FIG. 1A shows a person's hand 100 holding a remote control transmitter 101 in a preferred orientation between the most frequently accessed button 102 and the key 103 connected by the key ring 104 attached through the hole in the elongated portion 105 of the removeable ring 106. This person would desire to pickup this device in this orientation based on what felt comfortable to him. Thus the most frequently accessed button is cued by the position of the key 103. Other persons prefer an alternative orientation of the most frequently accessed button 102 and the key 103 as illustrated in FIG. 1B. In the preferred embodiment a trunk release button is featured as the most frequently accessed button 102. In an alternative embodiment a different function could be assigned to the most frequently accessed button 102.
FIG. 2A and FIG. 2B illustrate a unique reorientation mechanism. In the preferred embodiment the removeable ring 200 is fabricated of a thermoplastic elastomer that not only is easily removeable but provides a moisture seal around the remote control transmitter 101 as it grips the remote control transmitter's 101 exterior edge. This design approach offers an elegantly simple means for manufacturing a robust sealing mechanism. To reorient the remote control transmitter 101 one simply peels off the removeable ring 200 and drops out the remote control transmitter 101 and rotates the remote control transmitter 101 to another preferred orientation as shown in FIG. 2B before recapture by the removeable ring 200.
In FIG. 3 we find the remote control transmitter's housing sectioned into two parts 300 and 301 in order to illustrate the feature preventing exposure of the integral microelectronics while changing the battery 307. Referencing the lower housing element 301 we find it partitioned into a battery compartment 302 by an interior wall 303, a battery exit hole 304, the remote control transmitter housing periphery 305 and the battery remover entrance hole 306. Once the housing elements 300 and 301 are ultrasonically welded user access to the microelectronics compartment 308 is prohibited by the interior wall 303. When the battery 307 is depleted one can use the key 103 or another device to push the battery 307 out of the housing 300 and 301 by inserting the remover through the battery remover entrance hole 306 and forcing the battery 307 out the battery exit hole 304.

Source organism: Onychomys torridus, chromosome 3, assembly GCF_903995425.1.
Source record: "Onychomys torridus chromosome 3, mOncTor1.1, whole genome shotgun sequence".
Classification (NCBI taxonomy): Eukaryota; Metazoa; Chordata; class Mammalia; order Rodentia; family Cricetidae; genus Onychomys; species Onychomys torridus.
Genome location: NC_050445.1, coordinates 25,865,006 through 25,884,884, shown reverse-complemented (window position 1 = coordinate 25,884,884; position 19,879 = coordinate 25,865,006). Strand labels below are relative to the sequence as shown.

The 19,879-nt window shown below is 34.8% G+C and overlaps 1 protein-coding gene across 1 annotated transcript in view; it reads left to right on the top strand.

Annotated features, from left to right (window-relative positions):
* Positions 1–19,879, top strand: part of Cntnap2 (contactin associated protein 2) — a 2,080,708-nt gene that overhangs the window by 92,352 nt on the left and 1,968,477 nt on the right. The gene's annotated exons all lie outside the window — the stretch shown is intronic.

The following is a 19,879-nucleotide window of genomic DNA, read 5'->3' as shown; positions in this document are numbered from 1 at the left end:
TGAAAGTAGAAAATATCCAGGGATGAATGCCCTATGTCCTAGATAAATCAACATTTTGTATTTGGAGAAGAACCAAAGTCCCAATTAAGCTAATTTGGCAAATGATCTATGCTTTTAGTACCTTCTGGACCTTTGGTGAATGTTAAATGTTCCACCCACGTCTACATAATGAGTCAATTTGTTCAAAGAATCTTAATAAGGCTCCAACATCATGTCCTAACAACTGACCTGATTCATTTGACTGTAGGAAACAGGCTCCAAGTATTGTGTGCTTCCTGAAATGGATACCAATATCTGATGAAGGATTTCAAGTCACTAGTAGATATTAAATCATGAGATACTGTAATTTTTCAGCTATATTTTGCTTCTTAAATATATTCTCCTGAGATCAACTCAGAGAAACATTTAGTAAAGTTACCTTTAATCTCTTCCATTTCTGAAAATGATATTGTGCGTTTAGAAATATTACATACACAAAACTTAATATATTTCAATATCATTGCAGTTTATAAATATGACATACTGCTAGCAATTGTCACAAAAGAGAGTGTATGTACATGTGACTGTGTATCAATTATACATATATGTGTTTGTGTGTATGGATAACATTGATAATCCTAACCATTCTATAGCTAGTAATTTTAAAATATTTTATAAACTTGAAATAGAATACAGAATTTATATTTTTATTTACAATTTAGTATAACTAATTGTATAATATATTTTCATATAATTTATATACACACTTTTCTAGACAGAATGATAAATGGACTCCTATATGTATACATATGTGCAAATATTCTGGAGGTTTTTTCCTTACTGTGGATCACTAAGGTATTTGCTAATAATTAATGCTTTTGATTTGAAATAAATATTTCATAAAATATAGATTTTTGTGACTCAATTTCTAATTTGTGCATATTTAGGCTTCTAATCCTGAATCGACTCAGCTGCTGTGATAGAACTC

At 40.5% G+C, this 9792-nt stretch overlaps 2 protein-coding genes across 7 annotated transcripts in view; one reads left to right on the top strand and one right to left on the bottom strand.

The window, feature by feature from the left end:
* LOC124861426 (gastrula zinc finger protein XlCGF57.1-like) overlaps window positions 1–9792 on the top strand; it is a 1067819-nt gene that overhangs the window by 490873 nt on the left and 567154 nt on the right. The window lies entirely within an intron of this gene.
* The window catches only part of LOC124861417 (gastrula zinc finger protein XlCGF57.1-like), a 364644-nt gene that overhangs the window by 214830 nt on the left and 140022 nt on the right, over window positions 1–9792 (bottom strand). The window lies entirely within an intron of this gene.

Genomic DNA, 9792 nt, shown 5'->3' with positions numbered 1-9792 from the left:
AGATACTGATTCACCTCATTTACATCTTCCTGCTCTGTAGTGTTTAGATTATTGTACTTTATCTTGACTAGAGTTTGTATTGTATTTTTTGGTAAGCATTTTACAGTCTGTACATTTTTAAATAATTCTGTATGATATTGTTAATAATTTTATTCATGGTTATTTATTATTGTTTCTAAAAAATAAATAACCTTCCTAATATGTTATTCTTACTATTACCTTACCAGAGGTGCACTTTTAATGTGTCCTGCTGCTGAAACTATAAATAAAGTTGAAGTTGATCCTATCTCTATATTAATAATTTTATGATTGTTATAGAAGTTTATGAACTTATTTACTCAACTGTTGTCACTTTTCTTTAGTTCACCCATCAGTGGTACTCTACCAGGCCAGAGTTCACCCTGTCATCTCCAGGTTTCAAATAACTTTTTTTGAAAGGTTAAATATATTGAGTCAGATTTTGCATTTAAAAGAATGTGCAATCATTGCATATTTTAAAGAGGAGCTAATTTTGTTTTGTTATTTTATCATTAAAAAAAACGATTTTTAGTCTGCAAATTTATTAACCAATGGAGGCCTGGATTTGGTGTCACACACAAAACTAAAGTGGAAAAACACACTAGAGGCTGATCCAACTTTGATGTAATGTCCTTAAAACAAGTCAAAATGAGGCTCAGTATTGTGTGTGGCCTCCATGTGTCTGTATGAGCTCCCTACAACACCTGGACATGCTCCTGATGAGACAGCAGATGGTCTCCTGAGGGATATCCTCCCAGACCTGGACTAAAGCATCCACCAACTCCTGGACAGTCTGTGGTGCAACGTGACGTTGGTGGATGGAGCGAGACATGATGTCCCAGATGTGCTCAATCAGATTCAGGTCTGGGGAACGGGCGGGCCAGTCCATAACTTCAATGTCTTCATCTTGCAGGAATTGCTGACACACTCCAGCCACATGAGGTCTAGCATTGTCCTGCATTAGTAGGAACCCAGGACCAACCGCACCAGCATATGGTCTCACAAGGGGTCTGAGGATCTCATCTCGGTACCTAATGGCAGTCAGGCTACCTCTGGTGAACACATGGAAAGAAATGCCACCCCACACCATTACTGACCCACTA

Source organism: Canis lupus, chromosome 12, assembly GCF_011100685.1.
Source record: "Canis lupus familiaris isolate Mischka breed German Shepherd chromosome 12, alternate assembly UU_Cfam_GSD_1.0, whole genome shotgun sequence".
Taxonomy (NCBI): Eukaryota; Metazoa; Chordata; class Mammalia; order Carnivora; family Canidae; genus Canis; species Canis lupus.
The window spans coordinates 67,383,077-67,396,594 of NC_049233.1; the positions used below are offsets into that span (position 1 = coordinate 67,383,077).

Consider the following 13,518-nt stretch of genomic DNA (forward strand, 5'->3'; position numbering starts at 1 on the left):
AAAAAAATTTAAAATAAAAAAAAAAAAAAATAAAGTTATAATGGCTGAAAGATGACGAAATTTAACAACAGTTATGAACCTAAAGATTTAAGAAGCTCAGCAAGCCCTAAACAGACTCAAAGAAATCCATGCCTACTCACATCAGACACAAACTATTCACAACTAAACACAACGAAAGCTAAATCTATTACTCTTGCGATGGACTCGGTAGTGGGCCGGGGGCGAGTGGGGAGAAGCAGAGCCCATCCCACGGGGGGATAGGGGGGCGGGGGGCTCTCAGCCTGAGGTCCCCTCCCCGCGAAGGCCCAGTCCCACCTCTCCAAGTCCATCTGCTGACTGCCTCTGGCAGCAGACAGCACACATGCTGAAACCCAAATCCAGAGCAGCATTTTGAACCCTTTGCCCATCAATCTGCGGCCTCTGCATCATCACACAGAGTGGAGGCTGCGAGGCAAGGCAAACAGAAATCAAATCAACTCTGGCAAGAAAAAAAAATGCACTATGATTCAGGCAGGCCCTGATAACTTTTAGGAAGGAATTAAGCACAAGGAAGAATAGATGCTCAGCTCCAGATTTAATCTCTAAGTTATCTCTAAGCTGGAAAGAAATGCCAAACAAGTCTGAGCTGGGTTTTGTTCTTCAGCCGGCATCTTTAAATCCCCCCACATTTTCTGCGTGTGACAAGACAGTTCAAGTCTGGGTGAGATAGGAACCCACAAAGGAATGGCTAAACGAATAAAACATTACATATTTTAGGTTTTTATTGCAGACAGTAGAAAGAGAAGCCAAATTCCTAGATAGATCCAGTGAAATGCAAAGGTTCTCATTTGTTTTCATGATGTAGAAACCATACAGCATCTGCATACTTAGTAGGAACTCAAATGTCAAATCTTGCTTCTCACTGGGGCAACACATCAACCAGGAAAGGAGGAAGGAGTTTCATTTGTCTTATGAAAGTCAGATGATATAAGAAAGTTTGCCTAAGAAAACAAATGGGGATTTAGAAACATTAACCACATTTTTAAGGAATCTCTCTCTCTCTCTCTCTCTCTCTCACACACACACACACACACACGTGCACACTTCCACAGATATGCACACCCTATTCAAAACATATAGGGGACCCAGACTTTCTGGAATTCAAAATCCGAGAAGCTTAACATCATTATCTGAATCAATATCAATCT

FIG. 4 illustrates a feature that reduces the bulky presence in the person's pocket. FIG. 4A shows that the key 103 rests flatly on the remote control transmitter 101. This is due to the unique geometry of the key ring 104 capturing feature 400. FIG. 4B illustrates an end view of the removeable ring 200' and the attendant elongated portion with a hole 400. FIG. 4C and FIG. 4D show the extremes of travel for the key ring element 104 with relationship to the elongated portion with a hole 400 illustrating the flexibility of the design. This feature allows the key to lie flat against the remote control transmitter, by allowing the key ring to rotate from horizontal to vertical or find any orientation in between. This capturing feature also allows the removeable ring 200' to be tooled without side action slides making the tool and resulting removeable ring 200' more cost effective.
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|U.S. Classification||340/12.5, D03/208, 70/456.00R, 206/37.1, 341/176, 455/128|
|International Classification||H01H9/02, A44B15/00, H04B1/034|
|Cooperative Classification||H04B1/0346, Y10T70/8676, H01H9/0235, A44B15/005|
|European Classification||H04B1/034H, A44B15/00C|
|Jul 1, 1991||AS||Assignment|
Owner name: MOTOROLA, INC., A CORPORATION OF DE, ILLINOIS
Free format text: ASSIGNMENT OF ASSIGNORS INTEREST.;ASSIGNOR:KENDEL, MICHAEL L.;REEL/FRAME:005764/0543
Effective date: 19910625
|Sep 11, 1996||FPAY||Fee payment|
Year of fee payment: 4
|Sep 29, 2000||FPAY||Fee payment|
Year of fee payment: 8
|Sep 29, 2004||FPAY||Fee payment|
Year of fee payment: 12
|Nov 1, 2006||AS||Assignment|
Owner name: TEMIC AUTOMOTIVE OF NORTH AMERICA, INC., ILLINOIS
Free format text: ASSIGNMENT OF ASSIGNORS INTEREST;ASSIGNOR:MOTOROLA, INC.;REEL/FRAME:018471/0257
Effective date: 20061016